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The Soul Doctor


By: Sharman Yarnell – mtltimes.ca

WassermanWho would drive back and forth from New York to Montreal to create moments of enthusiasm and electrifying theatre on a Montreal stage? Someone who recognizes the importance of musical theatre to the spirit and soul. Someone who maintains a strong attachment to our city and its theatre-going population, that’s who. Bryna Wasserman.

Many years ago her mother, Dora Wasserman, formed the Yiddish Theatre. (Now called the Dora Wasserman Yiddish Theatre.) In those early years she worked out of Gratien Gelinas’ theatre, The Comedie Canadienne.  The company moved into the Saidye Bronfman Centre in 1973. Dedicated to preserving a language that was very nearly eliminated by the Holocaust, the company has grown over the years, even leaving it’s Montreal base and touring England, Austria and the Czech Republic.

The Dora Wasserman Yiddish Theatre is alive and well, thanks to her daughter, Bryna, and remains ensconced at the Segal Centre. Every season, the Segal has at least one Yiddish production – over the years Montrealers have been introduced to over 85 shows from classics to original pieces, dramas and musicals. And proof that it is thriving, is the number of new, young thespians joining every year.

On now at the Segal is Soul Doctor, co-directed by Wasserman who now lives in New York. Wasserman was apointed the Artistic Director of the Leonor and Alvin Segal Theatre and the Yiddish Theatre in 1998. In 2007 she became the Artistic&Executive Director of the new Segal Centre for the Performing Arts. She left the Segal in 2011 to take over a new position as Executive Director of the Folksbiene Yiddish Theatre (the oldest theatre company, Yiddish or english, in New York) and has driven back and forth from New York to Montreal to share the directing of Soul Doctor with Rachel Glait. Soul Doctor was recently performed in New York at Circle in the Square.

The Montreal cast is made up of amateurs with daytime jobs – it’s lively, enthusiastic and great fun! And it braggs some excellent voices to boot!

Wasserman has been a stalwart at the Segal for many years, directing not only yiddish productions, but mainly those in the english mainstream of the theatre season. Her first directorial job was West Side Story at Pripstein’s camp at the age of 16! She’s come a long way since then.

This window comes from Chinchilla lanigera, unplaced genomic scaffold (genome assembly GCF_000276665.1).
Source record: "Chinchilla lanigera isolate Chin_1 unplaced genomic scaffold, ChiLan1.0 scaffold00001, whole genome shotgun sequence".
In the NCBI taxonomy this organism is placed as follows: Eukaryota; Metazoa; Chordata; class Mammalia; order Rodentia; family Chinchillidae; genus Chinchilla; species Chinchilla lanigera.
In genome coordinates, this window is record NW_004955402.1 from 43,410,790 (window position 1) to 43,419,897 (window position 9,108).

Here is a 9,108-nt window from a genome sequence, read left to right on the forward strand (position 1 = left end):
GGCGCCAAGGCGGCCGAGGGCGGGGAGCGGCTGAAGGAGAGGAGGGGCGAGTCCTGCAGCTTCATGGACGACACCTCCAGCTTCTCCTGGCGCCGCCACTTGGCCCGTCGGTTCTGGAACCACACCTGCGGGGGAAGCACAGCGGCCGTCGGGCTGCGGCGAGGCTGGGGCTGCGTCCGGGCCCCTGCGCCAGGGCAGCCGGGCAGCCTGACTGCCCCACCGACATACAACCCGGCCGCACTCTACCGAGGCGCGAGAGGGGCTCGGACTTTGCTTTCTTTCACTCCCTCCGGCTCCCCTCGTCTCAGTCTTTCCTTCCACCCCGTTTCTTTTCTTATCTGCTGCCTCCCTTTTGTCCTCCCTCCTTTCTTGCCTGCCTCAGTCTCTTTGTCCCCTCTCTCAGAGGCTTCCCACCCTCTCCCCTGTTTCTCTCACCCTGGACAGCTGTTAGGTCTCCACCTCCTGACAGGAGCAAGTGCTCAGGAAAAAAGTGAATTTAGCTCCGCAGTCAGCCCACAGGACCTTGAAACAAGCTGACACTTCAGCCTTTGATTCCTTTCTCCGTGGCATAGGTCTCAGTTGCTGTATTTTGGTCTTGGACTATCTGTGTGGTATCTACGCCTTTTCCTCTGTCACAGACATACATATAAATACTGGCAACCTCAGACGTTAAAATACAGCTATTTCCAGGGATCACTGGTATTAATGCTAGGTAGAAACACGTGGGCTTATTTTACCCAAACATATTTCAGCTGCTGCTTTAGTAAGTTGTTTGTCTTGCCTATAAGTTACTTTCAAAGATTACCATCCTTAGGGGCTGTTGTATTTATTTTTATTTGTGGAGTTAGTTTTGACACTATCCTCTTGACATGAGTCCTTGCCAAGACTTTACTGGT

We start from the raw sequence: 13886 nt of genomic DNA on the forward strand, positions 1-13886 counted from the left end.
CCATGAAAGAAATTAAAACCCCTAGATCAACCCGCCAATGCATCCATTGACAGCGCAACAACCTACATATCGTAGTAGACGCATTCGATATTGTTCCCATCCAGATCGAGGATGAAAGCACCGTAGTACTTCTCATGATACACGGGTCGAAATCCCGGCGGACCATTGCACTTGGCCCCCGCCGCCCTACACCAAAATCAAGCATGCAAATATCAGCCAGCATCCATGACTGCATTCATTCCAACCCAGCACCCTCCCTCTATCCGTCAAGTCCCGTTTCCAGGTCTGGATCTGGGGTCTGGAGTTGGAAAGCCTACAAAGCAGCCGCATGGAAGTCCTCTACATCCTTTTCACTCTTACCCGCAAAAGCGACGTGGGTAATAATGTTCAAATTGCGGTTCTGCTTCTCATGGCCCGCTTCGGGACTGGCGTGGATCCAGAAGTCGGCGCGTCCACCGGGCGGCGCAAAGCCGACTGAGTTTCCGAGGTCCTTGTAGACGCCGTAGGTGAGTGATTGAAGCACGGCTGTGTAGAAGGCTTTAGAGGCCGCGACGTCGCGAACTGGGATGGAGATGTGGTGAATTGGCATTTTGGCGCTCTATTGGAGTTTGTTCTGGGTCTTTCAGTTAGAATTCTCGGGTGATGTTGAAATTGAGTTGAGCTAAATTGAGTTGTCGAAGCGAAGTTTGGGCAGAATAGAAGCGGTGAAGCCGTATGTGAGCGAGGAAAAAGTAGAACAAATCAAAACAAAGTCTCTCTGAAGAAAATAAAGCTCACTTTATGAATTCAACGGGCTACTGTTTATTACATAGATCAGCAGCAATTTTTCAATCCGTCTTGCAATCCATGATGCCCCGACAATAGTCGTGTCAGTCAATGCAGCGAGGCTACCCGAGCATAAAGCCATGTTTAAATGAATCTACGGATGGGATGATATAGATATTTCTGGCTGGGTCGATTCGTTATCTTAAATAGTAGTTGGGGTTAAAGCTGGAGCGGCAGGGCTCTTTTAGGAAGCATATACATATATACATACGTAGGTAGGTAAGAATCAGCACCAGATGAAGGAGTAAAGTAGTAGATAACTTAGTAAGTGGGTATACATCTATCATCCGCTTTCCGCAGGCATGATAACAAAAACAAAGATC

Her move to New York to become Executive Director of the Folksbiene Yiddish Theatre, was a shock to many in the business as she had guided the Segal with her innate sense of theatre and business combined. To say she is missed by many is an understatement –

She has a wonderfully insightful take on musical theatre. She refers to it as an “extraordinary art form. The musical is to theatre what poetry is to literature, you sing when words fail you or when words are not enough.” She recognizes musicals as being a collective experience: “You have the director, the choreographer and the musical director.” But behind all this technicality of song, dance and drama, the New York theatre is special in that it adds true to life characters in the performance of the roles. Wasserman brings all this to the Segal here in Montreal.

Her mother tongue is yiddish. She spoke the language at home with her family and english when at school. All the direction, and the rehearsal process of the productions are done in english but the research for the shows is done in yiddish.

When asked what makes her return to Montreal and the Segal, “Montreal is home and being away from it only enhances the Segal experience.” While in rehearsal for Soul Doctor, she was also organizing a huge fundraiser in New York for the Folksbiene Theatre – hence the overnight drives back and forth.

While Dora created this wonderful Jewish experience for the stage, Bryna lifted it to another level. She proudly recognizes her mother’s contribution to the theatre scene in Montreal, particularly the Yiddish productions. When Dora was no longer directing, Bryna recalls “It was always a delight to have her in the audience, in the front row” – her ever eagle eye watching the shows.

Do you have to be Jewish to attend, or understand yiddish? No. In the words of a very wise lady: “Theatre has nothing to do with language. If language is the problem, it’s not a problem. If a play is good, you will feel it.  You don’t need to understand the language on stage.”

All Yiddish productions have super-titles in English and French. My introduction to a yiddish production at the Segal was Pirates of Penzance. Because I knew the show so well, I had no need to read the super-titles. In fact, a lot of what you hear in yiddish can actually be understood.

Dora Wasserman would be thrilled to know that her theatre not only is keeping the yiddish language alive, but is still very much part of the Montreal theatre scene and continues to give back to the community, of which she was so much a part. Soul Doctor continues at the Segal until June 29.

For more information on Soul Doctor – segalcentre.org

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